fivehundred magazine > Energy Yearbook 2024 > Stepping on the gas – the factors behind the rise of green hydrogen

Stepping on the gas – the factors behind the rise of green hydrogen

Green hydrogen projects are set to play a huge part in the energy transition. Harry Hyde talks to the lawyers on the front lines of a fast-developing market

At COP28 last year, all parties acknowledged that renewable and low-carbon hydrogen will be an essential factor in meeting global energy needs while decarbonising industry. With law firms advising clients on green hydrogen projects which seek to replace conventional fuels within heavy transport, thermal power stations, domestic heat grids, and industrial activity, hydrogen has the potential to make a vital contribution toward decarbonising hard-to-electrify processes.

Various factors have combined to drive the growth of green hydrogen projects, including: the ongoing elaboration of a regulatory framework which provides clarity on structure and revenue availability; the constant need within energy-intensive industries to decarbonise; the business case for diversification among fossil-fuel companies; and a growing geopolitical concern for renewable energy security.

However, the pace of growth differs between jurisdictions, impacted by government appetite and frameworks, the available renewable energy capacity, the strength of the investment climate, and the suitability of pre-existing infrastructure.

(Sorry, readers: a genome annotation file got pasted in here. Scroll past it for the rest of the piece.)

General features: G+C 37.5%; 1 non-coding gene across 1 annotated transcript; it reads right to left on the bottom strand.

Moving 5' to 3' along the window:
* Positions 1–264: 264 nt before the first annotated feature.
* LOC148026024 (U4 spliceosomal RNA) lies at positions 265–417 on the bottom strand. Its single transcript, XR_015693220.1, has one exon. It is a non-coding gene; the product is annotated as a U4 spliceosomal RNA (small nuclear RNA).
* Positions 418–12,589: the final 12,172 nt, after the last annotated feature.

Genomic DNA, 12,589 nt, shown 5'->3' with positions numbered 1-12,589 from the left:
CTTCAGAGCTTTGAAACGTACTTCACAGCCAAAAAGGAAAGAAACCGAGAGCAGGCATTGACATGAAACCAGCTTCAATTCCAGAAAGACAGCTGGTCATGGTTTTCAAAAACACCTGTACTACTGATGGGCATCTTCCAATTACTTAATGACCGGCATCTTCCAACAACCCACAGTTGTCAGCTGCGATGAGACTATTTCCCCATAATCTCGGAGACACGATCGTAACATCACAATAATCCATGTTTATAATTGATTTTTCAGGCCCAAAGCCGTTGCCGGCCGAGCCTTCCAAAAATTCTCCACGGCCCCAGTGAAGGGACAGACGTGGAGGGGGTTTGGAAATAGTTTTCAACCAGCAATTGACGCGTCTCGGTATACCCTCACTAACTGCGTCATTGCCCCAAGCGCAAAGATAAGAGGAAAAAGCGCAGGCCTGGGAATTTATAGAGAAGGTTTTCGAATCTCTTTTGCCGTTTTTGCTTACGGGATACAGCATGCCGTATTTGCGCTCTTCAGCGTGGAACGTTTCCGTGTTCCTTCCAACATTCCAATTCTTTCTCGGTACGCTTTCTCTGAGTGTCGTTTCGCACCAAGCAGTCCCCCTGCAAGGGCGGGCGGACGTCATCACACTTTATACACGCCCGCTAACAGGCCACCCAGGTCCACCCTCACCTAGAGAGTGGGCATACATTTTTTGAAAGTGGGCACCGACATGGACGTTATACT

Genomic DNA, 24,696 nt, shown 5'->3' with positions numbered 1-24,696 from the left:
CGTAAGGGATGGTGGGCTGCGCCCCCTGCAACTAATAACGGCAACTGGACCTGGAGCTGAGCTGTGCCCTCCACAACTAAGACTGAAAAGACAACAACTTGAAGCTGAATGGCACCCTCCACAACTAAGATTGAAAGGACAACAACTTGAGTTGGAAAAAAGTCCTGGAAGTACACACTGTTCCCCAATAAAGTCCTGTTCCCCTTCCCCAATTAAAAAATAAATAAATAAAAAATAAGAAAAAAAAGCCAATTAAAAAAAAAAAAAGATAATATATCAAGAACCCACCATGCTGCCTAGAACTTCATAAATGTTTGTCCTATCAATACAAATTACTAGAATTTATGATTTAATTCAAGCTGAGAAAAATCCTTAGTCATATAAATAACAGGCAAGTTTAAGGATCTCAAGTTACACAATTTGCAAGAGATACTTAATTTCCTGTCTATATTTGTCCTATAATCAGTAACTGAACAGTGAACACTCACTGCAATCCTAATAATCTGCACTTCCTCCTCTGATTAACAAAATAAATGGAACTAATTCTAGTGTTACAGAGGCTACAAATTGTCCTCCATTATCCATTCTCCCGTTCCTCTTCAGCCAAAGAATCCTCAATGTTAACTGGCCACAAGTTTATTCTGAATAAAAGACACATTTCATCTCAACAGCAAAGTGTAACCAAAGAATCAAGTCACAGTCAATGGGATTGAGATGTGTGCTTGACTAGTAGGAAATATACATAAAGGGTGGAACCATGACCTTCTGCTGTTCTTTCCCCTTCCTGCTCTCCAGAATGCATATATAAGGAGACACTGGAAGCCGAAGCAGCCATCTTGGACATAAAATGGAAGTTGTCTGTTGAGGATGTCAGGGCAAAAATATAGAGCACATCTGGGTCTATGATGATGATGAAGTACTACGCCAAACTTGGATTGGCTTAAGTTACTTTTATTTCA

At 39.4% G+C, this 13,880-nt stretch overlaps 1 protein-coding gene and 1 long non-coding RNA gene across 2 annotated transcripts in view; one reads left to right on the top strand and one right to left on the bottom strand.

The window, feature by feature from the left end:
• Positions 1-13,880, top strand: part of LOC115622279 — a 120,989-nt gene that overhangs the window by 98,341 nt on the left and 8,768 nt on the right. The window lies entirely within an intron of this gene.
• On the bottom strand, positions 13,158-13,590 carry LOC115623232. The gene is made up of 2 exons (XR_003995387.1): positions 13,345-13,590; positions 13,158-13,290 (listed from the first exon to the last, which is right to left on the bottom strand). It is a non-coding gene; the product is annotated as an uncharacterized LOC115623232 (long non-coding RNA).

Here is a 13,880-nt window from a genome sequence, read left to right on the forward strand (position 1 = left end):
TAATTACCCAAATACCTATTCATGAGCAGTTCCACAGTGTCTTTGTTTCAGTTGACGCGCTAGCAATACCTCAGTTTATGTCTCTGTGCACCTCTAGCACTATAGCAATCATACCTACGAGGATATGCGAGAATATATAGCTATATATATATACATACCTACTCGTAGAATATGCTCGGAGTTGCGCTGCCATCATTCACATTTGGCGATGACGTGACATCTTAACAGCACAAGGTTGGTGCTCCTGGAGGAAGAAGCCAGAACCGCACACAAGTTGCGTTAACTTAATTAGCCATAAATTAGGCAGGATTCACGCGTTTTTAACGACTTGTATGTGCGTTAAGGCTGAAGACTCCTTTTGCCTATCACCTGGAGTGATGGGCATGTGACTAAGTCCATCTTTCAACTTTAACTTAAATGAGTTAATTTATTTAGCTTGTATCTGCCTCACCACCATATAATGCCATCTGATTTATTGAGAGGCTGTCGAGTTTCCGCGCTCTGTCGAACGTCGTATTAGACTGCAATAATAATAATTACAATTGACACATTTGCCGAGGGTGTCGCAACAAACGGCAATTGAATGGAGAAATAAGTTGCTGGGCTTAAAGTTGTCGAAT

Accordingly, to be best equipped to confront technical obstacles, regulatory restrictions, and legal and commercial hurdles as they arise, firms must be well-equipped across multiple disciplines and bring together diverse and agile legal teams.

All pieces of the puzzle

The ongoing development to create and scale up all aspects of the green hydrogen economy is providing work for lawyers of diverse specialisms. Funds teams are advising on the formation and capitalisation of dedicated investment funds; private equity and M&A specialists are representing clients in investments and transactions concerning emerging technologies and project developers; projects practices are assisting in the financing and development of green hydrogen facilities; and regulatory experts are vital in helping draft the essential new standards, business models, and contractual frameworks.

Opportunity in this sector is afforded to firms of varying sizes. While large-cap investors and multi-national developers and energy companies are active in the green hydrogen sector to help decarbonise their portfolios, the high level of activity among small, purpose-driven investors, local industrial and energy players, and municipal authorities provides a ready client base for firms specialised within their region or sector.